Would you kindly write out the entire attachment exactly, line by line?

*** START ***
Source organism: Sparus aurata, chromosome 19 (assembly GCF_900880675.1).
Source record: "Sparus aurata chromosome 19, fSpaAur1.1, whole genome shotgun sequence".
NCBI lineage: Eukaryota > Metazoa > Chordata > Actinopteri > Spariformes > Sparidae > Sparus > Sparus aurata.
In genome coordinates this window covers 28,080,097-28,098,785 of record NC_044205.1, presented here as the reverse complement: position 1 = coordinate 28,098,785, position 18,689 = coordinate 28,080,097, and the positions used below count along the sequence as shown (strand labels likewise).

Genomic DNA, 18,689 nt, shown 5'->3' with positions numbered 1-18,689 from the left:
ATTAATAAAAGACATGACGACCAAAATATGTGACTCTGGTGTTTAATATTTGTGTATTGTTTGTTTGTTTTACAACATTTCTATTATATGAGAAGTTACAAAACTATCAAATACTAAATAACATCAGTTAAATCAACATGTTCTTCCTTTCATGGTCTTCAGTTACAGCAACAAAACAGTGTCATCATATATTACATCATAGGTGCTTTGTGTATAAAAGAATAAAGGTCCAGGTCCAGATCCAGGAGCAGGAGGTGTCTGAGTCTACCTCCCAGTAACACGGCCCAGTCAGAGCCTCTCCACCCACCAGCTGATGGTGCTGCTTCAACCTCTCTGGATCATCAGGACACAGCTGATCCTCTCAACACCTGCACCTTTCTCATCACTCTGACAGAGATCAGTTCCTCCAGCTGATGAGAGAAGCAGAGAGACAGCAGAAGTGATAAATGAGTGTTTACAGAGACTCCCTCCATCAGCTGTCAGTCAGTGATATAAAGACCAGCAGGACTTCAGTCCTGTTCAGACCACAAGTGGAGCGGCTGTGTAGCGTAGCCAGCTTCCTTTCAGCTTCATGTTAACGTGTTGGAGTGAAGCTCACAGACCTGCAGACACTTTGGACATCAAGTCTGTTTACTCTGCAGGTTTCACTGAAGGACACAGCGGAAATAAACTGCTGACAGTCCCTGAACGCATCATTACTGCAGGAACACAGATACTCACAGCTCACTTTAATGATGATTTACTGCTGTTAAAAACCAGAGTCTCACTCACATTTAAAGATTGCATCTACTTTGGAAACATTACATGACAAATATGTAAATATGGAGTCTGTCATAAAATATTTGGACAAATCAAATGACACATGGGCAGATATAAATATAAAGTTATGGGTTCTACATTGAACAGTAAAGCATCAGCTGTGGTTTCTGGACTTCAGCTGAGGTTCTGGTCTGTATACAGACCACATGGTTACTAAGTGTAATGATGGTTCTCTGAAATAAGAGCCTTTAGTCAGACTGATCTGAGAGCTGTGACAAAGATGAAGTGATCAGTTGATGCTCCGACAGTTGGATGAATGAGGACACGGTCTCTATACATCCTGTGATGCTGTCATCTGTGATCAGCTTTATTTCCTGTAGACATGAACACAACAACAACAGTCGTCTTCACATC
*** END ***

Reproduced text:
Source organism: Sparus aurata, chromosome 19 (assembly GCF_900880675.1).
Source record: "Sparus aurata chromosome 19, fSpaAur1.1, whole genome shotgun sequence".
NCBI lineage: Eukaryota > Metazoa > Chordata > Actinopteri > Spariformes > Sparidae > Sparus > Sparus aurata.
In genome coordinates this window covers 28,080,097-28,098,785 of record NC_044205.1, presented here as the reverse complement: position 1 = coordinate 28,098,785, position 18,689 = coordinate 28,080,097, and the positions used below count along the sequence as shown (strand labels likewise).

Genomic DNA, 18,689 nt, shown 5'->3' with positions numbered 1-18,689 from the left:
ATTAATAAAAGACATGACGACCAAAATATGTGACTCTGGTGTTTAATATTTGTGTATTGTTTGTTTGTTTTACAACATTTCTATTATATGAGAAGTTACAAAACTATCAAATACTAAATAACATCAGTTAAATCAACATGTTCTTCCTTTCATGGTCTTCAGTTACAGCAACAAAACAGTGTCATCATATATTACATCATAGGTGCTTTGTGTATAAAAGAATAAAGGTCCAGGTCCAGATCCAGGAGCAGGAGGTGTCTGAGTCTACCTCCCAGTAACACGGCCCAGTCAGAGCCTCTCCACCCACCAGCTGATGGTGCTGCTTCAACCTCTCTGGATCATCAGGACACAGCTGATCCTCTCAACACCTGCACCTTTCTCATCACTCTGACAGAGATCAGTTCCTCCAGCTGATGAGAGAAGCAGAGAGACAGCAGAAGTGATAAATGAGTGTTTACAGAGACTCCCTCCATCAGCTGTCAGTCAGTGATATAAAGACCAGCAGGACTTCAGTCCTGTTCAGACCACAAGTGGAGCGGCTGTGTAGCGTAGCCAGCTTCCTTTCAGCTTCATGTTAACGTGTTGGAGTGAAGCTCACAGACCTGCAGACACTTTGGACATCAAGTCTGTTTACTCTGCAGGTTTCACTGAAGGACACAGCGGAAATAAACTGCTGACAGTCCCTGAACGCATCATTACTGCAGGAACACAGATACTCACAGCTCACTTTAATGATGATTTACTGCTGTTAAAAACCAGAGTCTCACTCACATTTAAAGATTGCATCTACTTTGGAAACATTACATGACAAATATGTAAATATGGAGTCTGTCATAAAATATTTGGACAAATCAAATGACACATGGGCAGATATAAATATAAAGTTATGGGTTCTACATTGAACAGTAAAGCATCAGCTGTGGTTTCTGGACTTCAGCTGAGGTTCTGGTCTGTATACAGACCACATGGTTACTAAGTGTAATGATGGTTCTCTGAAATAAGAGCCTTTAGTCAGACTGATCTGAGAGCTGTGACAAAGATGAAGTGATCAGTTGATGCTCCGACAGTTGGATGAATGAGGACACGGTCTCTATACATCCTGTGATGCTGTCATCTGTGATCAGCTTTATTTCCTGTAGACATGAACACAACAACAACAGTCGTCTTCACATC